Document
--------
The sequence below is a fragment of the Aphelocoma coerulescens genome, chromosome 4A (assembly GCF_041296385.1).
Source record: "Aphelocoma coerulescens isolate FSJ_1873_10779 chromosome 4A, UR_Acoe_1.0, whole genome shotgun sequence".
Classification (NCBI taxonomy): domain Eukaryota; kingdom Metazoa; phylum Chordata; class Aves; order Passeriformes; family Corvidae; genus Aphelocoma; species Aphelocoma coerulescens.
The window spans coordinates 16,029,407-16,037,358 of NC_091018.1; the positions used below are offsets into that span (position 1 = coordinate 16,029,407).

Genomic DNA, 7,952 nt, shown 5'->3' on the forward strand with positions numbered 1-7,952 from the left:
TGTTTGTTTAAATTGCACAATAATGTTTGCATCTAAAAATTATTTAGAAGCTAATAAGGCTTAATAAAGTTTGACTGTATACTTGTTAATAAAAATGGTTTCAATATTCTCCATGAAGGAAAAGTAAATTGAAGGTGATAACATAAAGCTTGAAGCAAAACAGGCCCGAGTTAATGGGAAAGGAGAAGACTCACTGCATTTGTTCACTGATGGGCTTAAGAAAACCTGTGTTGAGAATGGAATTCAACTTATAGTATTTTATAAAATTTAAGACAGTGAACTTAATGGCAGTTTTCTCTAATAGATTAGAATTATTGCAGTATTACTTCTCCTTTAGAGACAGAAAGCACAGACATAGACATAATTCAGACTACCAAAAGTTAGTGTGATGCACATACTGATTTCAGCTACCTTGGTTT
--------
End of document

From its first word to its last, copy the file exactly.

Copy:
The sequence below is a fragment of the Aphelocoma coerulescens genome, chromosome 4A (assembly GCF_041296385.1).
Source record: "Aphelocoma coerulescens isolate FSJ_1873_10779 chromosome 4A, UR_Acoe_1.0, whole genome shotgun sequence".
Classification (NCBI taxonomy): domain Eukaryota; kingdom Metazoa; phylum Chordata; class Aves; order Passeriformes; family Corvidae; genus Aphelocoma; species Aphelocoma coerulescens.
The window spans coordinates 16,029,407-16,037,358 of NC_091018.1; the positions used below are offsets into that span (position 1 = coordinate 16,029,407).

Genomic DNA, 7,952 nt, shown 5'->3' on the forward strand with positions numbered 1-7,952 from the left:
TGTTTGTTTAAATTGCACAATAATGTTTGCATCTAAAAATTATTTAGAAGCTAATAAGGCTTAATAAAGTTTGACTGTATACTTGTTAATAAAAATGGTTTCAATATTCTCCATGAAGGAAAAGTAAATTGAAGGTGATAACATAAAGCTTGAAGCAAAACAGGCCCGAGTTAATGGGAAAGGAGAAGACTCACTGCATTTGTTCACTGATGGGCTTAAGAAAACCTGTGTTGAGAATGGAATTCAACTTATAGTATTTTATAAAATTTAAGACAGTGAACTTAATGGCAGTTTTCTCTAATAGATTAGAATTATTGCAGTATTACTTCTCCTTTAGAGACAGAAAGCACAGACATAGACATAATTCAGACTACCAAAAGTTAGTGTGATGCACATACTGATTTCAGCTACCTTGGTTT